During his first full season as head coach, Hawke led the men's program to its 16th SEC title and its record 14th-straight conference championship in 2010. During the 2010 conference meet, Auburn swimmers recorded seven individual titles and five relay titles.
Under Hawke's direction as co-head coach in 2009, the Auburn men came away with their eighth national title, capturing the 2009 Men's Swimming and Diving NCAA Championship. During the three-day event, Auburn recorded 54 All-America honors and had one individual and four relay champions. The Tigers also set three US Open, three NCAA and 17 school records en route to the title.
Hawke returned to The Plains in the summer of 2006 as an assistant coach for the program. Hawke, a native of Sydney, Australia, was a 17-time All-American swimmer for Auburn from 1997 to 1999.
As a member of the coaching staff, Hawke works directly with the Auburn sprinters. Under his direction, Cesar Cielo provided one of the top highlights from the 2008 NCAA Championships as he became the fastest swimmer in the world with his 18.47 in the 50 free. What made the mark even more impressive was not that he did it once, but he reached the mark three times. He won the 50 free with a time of 18.52 after qualifying with an 18.79 in the preliminary. His time of 18.47 came as the 200 free relay leadoff.
In all, Auburn sprinters won six All-America honors with Cielo sweeping the 50 and 100 freestyle titles in 2008. He also became the first swimmer to break the 41-second barrier in the 100 free with a 40.92. For his efforts, Cielo was named the NCAA Swimmer of the Year for the second year in a row.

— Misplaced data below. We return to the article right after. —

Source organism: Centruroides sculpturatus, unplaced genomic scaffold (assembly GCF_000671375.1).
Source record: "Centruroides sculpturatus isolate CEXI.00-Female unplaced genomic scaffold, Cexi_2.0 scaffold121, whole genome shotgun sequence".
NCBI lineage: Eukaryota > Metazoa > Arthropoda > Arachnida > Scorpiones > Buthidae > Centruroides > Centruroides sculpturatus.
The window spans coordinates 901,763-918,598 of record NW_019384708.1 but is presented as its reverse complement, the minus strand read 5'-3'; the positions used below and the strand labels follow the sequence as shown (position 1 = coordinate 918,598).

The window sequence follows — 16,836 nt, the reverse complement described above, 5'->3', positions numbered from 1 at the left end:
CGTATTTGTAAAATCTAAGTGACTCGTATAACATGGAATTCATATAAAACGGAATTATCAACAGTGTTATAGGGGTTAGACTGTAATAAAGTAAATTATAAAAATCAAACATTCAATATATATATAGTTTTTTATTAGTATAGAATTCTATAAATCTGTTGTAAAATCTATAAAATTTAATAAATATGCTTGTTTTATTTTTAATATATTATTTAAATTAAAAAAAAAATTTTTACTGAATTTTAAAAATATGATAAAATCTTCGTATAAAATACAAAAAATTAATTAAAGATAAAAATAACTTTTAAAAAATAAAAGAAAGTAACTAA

Hawke has also seen additional coaching success at the international level. He served as an assistant coach for the United States team at the 2011 World University Games, helping lead the Americans to 27 medals at the event.
During the 2009 World Championships, Hawke served as an assistant coach with the Brazilian national team and coached Cielo to two gold medals in the 50 and 100 freestyles. Cielo became the fastest swimmer in the world in the 100 free when he touched the wall in 46.91. Other Tiger sprinters medaling at the championships were Fred Bousquet (silver - 50 free, bronze - 100 free, 4x100 free relay) and Matt Targett (silver - 50 fly, bronze - 4x100 medley relay).
Hawke also had the opportunity to coach Cielo at the 2008 Olympic Games. Serving once again as an assistant coach with the Brazilian national team, Hawke mentored the South American star as he won a bronze in the 100m free and a gold in the 50m free with an Olympic record time of 21.30. Other Auburn sprinters trained by Hawke at the 2008 Olympics included Matt Targett, Fred Bousquet, Jakob Andkjaer and Alexei Puninski. Targett and Bousquet both brought home medals after their performance on relay teams.